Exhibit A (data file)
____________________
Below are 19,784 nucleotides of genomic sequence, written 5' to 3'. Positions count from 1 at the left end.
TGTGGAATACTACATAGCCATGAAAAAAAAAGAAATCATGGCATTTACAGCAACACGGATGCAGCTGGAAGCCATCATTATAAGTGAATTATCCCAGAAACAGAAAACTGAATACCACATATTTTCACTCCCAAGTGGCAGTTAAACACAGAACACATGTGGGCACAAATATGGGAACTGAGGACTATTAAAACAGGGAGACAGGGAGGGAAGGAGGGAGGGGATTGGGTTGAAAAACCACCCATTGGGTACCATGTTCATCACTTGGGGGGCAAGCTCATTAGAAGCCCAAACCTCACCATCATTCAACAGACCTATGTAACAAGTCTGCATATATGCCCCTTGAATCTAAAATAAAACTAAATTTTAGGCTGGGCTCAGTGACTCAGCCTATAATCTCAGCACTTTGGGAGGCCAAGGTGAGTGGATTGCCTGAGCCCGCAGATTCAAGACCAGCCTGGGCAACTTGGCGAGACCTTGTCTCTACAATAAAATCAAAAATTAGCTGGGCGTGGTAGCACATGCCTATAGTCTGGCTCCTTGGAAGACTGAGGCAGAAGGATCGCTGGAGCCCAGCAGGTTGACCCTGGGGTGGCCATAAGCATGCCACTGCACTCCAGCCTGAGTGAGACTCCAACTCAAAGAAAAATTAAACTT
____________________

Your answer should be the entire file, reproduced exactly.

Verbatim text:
Below are 19,784 nucleotides of genomic sequence, written 5' to 3'. Positions count from 1 at the left end.
TGTGGAATACTACATAGCCATGAAAAAAAAAGAAATCATGGCATTTACAGCAACACGGATGCAGCTGGAAGCCATCATTATAAGTGAATTATCCCAGAAACAGAAAACTGAATACCACATATTTTCACTCCCAAGTGGCAGTTAAACACAGAACACATGTGGGCACAAATATGGGAACTGAGGACTATTAAAACAGGGAGACAGGGAGGGAAGGAGGGAGGGGATTGGGTTGAAAAACCACCCATTGGGTACCATGTTCATCACTTGGGGGGCAAGCTCATTAGAAGCCCAAACCTCACCATCATTCAACAGACCTATGTAACAAGTCTGCATATATGCCCCTTGAATCTAAAATAAAACTAAATTTTAGGCTGGGCTCAGTGACTCAGCCTATAATCTCAGCACTTTGGGAGGCCAAGGTGAGTGGATTGCCTGAGCCCGCAGATTCAAGACCAGCCTGGGCAACTTGGCGAGACCTTGTCTCTACAATAAAATCAAAAATTAGCTGGGCGTGGTAGCACATGCCTATAGTCTGGCTCCTTGGAAGACTGAGGCAGAAGGATCGCTGGAGCCCAGCAGGTTGACCCTGGGGTGGCCATAAGCATGCCACTGCACTCCAGCCTGAGTGAGACTCCAACTCAAAGAAAAATTAAACTT